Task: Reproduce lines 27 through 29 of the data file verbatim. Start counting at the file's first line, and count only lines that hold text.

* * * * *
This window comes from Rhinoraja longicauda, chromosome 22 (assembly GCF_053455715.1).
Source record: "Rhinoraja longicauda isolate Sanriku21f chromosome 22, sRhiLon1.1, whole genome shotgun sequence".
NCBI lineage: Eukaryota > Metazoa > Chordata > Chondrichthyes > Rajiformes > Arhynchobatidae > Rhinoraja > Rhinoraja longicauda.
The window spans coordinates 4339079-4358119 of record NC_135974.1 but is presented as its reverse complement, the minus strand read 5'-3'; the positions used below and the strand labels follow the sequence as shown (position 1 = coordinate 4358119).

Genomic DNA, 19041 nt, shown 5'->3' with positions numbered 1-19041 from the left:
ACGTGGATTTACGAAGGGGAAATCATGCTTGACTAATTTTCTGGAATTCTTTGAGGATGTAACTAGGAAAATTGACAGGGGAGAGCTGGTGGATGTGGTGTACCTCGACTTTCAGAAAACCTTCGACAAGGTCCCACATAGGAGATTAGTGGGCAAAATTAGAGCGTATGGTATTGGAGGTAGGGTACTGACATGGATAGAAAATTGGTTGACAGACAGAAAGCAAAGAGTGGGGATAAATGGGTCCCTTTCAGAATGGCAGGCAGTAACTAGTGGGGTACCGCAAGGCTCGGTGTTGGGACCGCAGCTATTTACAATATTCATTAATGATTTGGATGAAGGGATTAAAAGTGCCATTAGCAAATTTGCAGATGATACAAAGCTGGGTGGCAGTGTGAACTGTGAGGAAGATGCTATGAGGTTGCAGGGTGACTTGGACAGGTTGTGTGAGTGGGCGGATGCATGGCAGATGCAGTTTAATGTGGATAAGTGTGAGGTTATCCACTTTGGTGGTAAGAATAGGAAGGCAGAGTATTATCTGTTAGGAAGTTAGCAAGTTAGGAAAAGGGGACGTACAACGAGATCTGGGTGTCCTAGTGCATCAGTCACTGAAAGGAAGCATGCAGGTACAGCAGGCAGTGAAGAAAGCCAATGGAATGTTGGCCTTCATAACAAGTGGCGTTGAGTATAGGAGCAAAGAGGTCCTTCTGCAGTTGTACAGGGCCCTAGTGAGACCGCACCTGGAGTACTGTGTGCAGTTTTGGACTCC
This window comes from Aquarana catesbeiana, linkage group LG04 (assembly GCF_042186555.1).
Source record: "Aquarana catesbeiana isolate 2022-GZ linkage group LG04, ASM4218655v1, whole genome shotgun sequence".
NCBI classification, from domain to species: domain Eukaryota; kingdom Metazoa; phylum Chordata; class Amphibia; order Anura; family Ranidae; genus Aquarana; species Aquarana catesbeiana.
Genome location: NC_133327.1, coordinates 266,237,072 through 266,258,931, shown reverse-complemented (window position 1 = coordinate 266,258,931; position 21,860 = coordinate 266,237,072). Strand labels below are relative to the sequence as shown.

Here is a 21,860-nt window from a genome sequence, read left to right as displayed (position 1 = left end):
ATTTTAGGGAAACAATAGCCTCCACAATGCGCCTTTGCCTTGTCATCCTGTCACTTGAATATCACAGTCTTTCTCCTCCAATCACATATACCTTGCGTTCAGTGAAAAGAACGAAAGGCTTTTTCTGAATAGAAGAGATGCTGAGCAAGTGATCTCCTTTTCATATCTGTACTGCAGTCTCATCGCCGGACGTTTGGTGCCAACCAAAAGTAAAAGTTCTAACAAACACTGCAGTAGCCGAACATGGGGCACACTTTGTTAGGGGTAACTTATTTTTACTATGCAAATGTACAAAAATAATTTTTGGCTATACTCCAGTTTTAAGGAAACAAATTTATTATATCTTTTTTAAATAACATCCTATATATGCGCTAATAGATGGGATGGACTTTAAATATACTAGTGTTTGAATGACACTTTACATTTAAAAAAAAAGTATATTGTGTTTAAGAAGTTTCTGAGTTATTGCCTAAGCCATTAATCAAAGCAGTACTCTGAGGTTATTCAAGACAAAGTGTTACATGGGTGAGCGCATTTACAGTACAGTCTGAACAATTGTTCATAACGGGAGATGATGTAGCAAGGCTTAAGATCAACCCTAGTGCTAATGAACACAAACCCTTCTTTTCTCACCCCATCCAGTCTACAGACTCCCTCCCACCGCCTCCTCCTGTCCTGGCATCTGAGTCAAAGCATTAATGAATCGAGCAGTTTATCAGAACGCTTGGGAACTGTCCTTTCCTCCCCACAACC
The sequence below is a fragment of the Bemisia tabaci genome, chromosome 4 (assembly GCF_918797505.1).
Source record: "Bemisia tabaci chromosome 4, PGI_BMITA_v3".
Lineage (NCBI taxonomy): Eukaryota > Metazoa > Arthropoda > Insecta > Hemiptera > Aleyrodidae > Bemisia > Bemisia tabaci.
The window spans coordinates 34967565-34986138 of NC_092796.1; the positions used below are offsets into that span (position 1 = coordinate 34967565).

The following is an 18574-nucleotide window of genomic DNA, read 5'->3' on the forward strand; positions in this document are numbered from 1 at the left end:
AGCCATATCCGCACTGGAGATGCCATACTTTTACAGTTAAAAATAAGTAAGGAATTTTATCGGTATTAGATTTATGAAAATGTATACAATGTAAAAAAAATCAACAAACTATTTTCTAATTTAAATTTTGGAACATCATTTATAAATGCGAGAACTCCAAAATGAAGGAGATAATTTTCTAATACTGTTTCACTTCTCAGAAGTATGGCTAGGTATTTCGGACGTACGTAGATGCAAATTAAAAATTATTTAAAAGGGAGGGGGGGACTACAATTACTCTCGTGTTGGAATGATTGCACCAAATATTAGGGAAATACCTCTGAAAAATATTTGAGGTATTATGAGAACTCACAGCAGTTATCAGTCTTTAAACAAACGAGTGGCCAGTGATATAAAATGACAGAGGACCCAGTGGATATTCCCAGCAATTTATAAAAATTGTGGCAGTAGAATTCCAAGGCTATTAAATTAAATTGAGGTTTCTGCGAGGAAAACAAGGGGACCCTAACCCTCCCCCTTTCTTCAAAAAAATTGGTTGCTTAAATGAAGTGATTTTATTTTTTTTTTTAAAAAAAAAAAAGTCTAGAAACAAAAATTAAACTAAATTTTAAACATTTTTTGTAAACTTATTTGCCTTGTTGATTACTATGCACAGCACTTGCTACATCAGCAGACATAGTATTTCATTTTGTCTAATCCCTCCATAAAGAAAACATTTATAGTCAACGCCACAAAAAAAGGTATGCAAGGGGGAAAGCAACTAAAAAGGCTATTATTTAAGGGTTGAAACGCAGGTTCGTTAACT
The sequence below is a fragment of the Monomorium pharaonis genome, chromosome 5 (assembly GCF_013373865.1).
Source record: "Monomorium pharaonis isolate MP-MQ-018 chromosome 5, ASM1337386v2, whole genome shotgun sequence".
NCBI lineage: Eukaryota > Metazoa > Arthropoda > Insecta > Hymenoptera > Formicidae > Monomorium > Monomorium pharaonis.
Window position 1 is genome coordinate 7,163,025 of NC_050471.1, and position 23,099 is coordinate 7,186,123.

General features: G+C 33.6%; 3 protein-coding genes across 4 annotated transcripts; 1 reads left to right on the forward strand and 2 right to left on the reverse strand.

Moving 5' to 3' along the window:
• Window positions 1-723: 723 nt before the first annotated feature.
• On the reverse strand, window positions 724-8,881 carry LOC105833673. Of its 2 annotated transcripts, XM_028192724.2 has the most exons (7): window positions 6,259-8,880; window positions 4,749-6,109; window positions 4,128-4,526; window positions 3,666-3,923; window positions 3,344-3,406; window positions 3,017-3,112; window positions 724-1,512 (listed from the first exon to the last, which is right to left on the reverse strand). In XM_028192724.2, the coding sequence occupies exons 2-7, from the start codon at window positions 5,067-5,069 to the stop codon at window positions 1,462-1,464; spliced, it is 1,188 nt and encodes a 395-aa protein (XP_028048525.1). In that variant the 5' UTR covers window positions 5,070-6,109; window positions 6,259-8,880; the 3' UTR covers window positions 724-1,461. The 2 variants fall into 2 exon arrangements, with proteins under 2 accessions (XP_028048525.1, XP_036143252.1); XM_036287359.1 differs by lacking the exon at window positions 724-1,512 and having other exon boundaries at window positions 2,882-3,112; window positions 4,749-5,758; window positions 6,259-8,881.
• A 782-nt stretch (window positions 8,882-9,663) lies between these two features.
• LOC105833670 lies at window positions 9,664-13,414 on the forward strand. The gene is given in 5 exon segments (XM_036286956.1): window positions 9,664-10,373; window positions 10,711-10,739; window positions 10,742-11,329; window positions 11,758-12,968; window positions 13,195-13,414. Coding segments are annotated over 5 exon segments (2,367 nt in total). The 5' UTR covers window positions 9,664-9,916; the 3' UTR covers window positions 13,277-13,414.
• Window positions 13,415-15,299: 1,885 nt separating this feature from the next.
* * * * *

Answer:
• A 782-nt stretch (window positions 8,882-9,663) lies between these two features.
• LOC105833670 lies at window positions 9,664-13,414 on the forward strand. The gene is given in 5 exon segments (XM_036286956.1): window positions 9,664-10,373; window positions 10,711-10,739; window positions 10,742-11,329; window positions 11,758-12,968; window positions 13,195-13,414. Coding segments are annotated over 5 exon segments (2,367 nt in total). The 5' UTR covers window positions 9,664-9,916; the 3' UTR covers window positions 13,277-13,414.
• Window positions 13,415-15,299: 1,885 nt separating this feature from the next.